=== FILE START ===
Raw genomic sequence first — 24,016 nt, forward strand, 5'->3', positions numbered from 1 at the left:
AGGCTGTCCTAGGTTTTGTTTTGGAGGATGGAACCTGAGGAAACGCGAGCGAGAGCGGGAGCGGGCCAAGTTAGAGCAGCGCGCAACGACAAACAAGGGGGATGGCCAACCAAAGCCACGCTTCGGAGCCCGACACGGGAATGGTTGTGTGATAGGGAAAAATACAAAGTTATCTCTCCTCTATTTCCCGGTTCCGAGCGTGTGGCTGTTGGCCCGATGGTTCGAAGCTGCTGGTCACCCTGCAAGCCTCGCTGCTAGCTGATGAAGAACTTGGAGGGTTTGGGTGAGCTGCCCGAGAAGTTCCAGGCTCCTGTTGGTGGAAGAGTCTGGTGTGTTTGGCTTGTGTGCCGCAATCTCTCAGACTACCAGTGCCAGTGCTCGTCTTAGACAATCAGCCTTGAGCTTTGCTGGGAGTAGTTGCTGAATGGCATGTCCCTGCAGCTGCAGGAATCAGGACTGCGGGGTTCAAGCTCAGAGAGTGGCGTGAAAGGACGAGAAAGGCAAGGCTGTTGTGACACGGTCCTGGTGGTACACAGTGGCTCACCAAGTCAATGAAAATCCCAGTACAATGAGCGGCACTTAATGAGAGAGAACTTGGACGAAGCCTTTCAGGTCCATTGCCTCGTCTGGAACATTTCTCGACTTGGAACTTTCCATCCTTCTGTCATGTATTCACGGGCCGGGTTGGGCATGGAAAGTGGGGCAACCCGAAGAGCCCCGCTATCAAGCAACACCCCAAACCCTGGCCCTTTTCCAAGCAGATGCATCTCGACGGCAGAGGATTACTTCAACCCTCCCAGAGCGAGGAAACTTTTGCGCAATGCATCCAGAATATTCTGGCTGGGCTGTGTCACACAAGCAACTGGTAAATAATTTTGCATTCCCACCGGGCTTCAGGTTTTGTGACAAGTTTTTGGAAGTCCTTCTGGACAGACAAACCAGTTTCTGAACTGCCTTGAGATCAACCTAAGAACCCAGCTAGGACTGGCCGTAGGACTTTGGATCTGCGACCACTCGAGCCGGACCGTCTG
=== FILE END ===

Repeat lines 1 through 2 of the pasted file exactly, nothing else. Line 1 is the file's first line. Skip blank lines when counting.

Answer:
Raw genomic sequence first — 24,016 nt, forward strand, 5'->3', positions numbered from 1 at the left:
AGGCTGTCCTAGGTTTTGTTTTGGAGGATGGAACCTGAGGAAACGCGAGCGAGAGCGGGAGCGGGCCAAGTTAGAGCAGCGCGCAACGACAAACAAGGGGGATGGCCAACCAAAGCCACGCTTCGGAGCCCGACACGGGAATGGTTGTGTGATAGGGAAAAATACAAAGTTATCTCTCCTCTATTTCCCGGTTCCGAGCGTGTGGCTGTTGGCCCGATGGTTCGAAGCTGCTGGTCACCCTGCAAGCCTCGCTGCTAGCTGATGAAGAACTTGGAGGGTTTGGGTGAGCTGCCCGAGAAGTTCCAGGCTCCTGTTGGTGGAAGAGTCTGGTGTGTTTGGCTTGTGTGCCGCAATCTCTCAGACTACCAGTGCCAGTGCTCGTCTTAGACAATCAGCCTTGAGCTTTGCTGGGAGTAGTTGCTGAATGGCATGTCCCTGCAGCTGCAGGAATCAGGACTGCGGGGTTCAAGCTCAGAGAGTGGCGTGAAAGGACGAGAAAGGCAAGGCTGTTGTGACACGGTCCTGGTGGTACACAGTGGCTCACCAAGTCAATGAAAATCCCAGTACAATGAGCGGCACTTAATGAGAGAGAACTTGGACGAAGCCTTTCAGGTCCATTGCCTCGTCTGGAACATTTCTCGACTTGGAACTTTCCATCCTTCTGTCATGTATTCACGGGCCGGGTTGGGCATGGAAAGTGGGGCAACCCGAAGAGCCCCGCTATCAAGCAACACCCCAAACCCTGGCCCTTTTCCAAGCAGATGCATCTCGACGGCAGAGGATTACTTCAACCCTCCCAGAGCGAGGAAACTTTTGCGCAATGCATCCAGAATATTCTGGCTGGGCTGTGTCACACAAGCAACTGGTAAATAATTTTGCATTCCCACCGGGCTTCAGGTTTTGTGACAAGTTTTTGGAAGTCCTTCTGGACAGACAAACCAGTTTCTGAACTGCCTTGAGATCAACCTAAGAACCCAGCTAGGACTGGCCGTAGGACTTTGGATCTGCGACCACTCGAGCCGGACCGTCTG